“One of the most beautiful traditions in Finland,” she continues, “is to visit the graveyard on Christmas Eve. Relatives remember their deceased loved ones by placing candles on their graves. Seas of burning candles look beautiful against the white snow and light the dark sky. But I remember always being extremely cold during those trips.”
Pinnekjøtt and marzipan pigs – Christmas in Norway
Christmas in Norway wouldn’t be complete without Advent candles, a Christmas calendar, aquavit (a flavored distilled liquor), marzipan pigs, pinnekjøtt and kålrabistappe (dried, salted lamb with mashed turnips).
“These are some of the most important items for a Norwegian Christmas,” says the Consul General’s Assistant Tove Bucknavage, at the Consulate General of Norway in New York.
“And then there’s the gingerbread house, singing carols around the tree and just spending time with family,” she adds.
Another popular Christmas tradition is to listen to or read the story “The Night Carpenter Andersen Bumped into Santa Claus” written by Alf Prøysen in 1971. This classic story has been shown on Norwegian TV and played in many local theaters across the country.
Dopp i grytan – Christmas in Sweden
“Sweden had a state church from the year 1500 to 2000, and thus Christmas is steeped in the Lutheran traditions,” says Ia Dübois, Senior Lecturer at the Department of Scandinavian Studies at the University of Washington. “Advent is an important event with the lighting of the four Advent candles each Sunday. Christmas decorations are taken out on the first of Advent and include adventstjärna, a large electrically lit star made of wood, metal, or paper and is placed in the window, little elves, gingerbread houses, tomtar, and julbockar.”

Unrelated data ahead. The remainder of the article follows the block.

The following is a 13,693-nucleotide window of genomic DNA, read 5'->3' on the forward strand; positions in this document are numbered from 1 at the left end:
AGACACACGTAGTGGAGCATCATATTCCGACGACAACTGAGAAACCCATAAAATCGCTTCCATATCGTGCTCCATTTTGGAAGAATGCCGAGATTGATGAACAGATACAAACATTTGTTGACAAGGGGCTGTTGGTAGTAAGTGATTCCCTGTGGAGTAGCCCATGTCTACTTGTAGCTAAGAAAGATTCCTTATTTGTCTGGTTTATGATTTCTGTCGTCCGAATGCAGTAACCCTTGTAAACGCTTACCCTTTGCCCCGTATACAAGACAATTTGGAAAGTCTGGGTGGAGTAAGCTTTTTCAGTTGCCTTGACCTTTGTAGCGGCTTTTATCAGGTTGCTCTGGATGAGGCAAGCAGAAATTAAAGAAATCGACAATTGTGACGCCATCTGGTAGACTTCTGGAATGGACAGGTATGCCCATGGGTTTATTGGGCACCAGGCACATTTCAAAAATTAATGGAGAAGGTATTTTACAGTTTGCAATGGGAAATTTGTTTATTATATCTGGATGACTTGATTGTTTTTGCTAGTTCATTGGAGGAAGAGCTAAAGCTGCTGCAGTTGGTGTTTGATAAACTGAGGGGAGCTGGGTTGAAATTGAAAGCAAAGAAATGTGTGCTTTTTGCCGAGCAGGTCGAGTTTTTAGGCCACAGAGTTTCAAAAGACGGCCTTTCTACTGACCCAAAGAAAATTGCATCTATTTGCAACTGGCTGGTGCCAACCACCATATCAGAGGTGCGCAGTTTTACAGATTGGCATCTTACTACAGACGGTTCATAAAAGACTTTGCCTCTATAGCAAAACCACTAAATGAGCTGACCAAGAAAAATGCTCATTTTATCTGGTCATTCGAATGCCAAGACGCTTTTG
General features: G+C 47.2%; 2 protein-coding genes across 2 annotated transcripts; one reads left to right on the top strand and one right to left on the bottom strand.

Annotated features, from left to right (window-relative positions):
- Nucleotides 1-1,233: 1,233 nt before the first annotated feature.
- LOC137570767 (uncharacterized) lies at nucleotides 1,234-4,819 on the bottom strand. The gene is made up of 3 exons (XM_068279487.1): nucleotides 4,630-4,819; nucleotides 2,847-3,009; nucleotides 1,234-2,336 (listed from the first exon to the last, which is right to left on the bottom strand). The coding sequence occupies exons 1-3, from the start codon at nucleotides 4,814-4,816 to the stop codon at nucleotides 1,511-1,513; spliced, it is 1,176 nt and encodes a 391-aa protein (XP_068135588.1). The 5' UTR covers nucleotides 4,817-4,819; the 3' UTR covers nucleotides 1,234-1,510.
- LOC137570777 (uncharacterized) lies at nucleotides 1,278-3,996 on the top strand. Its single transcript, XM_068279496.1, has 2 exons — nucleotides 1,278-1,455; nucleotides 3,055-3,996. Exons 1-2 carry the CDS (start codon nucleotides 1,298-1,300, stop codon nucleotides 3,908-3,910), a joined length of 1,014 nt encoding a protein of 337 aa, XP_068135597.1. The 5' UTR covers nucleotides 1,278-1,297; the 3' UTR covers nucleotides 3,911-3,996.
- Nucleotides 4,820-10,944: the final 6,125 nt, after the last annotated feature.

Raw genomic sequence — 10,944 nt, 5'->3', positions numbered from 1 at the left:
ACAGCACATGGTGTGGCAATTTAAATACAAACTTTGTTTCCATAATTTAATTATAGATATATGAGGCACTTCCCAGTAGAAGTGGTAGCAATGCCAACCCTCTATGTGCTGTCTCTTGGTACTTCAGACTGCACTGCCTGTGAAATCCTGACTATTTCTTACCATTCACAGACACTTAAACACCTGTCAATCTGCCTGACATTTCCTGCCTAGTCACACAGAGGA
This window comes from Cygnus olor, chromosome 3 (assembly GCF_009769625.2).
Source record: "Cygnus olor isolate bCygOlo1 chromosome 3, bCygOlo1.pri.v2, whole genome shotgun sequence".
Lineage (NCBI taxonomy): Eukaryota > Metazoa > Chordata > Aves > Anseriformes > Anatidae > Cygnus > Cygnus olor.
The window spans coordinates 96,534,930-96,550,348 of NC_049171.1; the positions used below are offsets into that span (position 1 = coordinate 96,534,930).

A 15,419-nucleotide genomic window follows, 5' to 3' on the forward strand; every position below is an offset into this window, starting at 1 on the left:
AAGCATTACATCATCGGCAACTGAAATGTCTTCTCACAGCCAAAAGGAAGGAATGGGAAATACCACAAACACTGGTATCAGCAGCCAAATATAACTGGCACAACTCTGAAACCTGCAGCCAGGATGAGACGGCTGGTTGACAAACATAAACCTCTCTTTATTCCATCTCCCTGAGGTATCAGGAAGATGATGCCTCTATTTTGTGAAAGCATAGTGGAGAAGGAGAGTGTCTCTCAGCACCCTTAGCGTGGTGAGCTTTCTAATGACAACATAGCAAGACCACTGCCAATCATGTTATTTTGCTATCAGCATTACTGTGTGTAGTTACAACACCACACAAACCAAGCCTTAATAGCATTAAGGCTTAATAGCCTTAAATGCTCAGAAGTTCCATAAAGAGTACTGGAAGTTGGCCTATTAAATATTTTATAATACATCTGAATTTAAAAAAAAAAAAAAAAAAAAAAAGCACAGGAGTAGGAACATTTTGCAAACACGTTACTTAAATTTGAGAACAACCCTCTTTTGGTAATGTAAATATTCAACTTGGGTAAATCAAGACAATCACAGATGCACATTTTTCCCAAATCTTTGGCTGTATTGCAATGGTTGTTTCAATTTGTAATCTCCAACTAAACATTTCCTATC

The main meal, explains Dübois, is served on Christmas Eve and consists of a smorgasbord of meatballs, ribs, cold cuts, lutfisk, different kinds of herring and cabbage, and centers around the Christmas ham. And then there’s the dopp i grytan (dipping in the kettle) tradition, when you dip bits of bread in the broth leftover after boiling the ham. For dessert there’s risgrynsgröt (rice porridge) with a hidden almond.
“The one who gets it will have a prosperous year ahead,” Dübois says.
Text: Eva Stenskär
Photography: Pär Domeij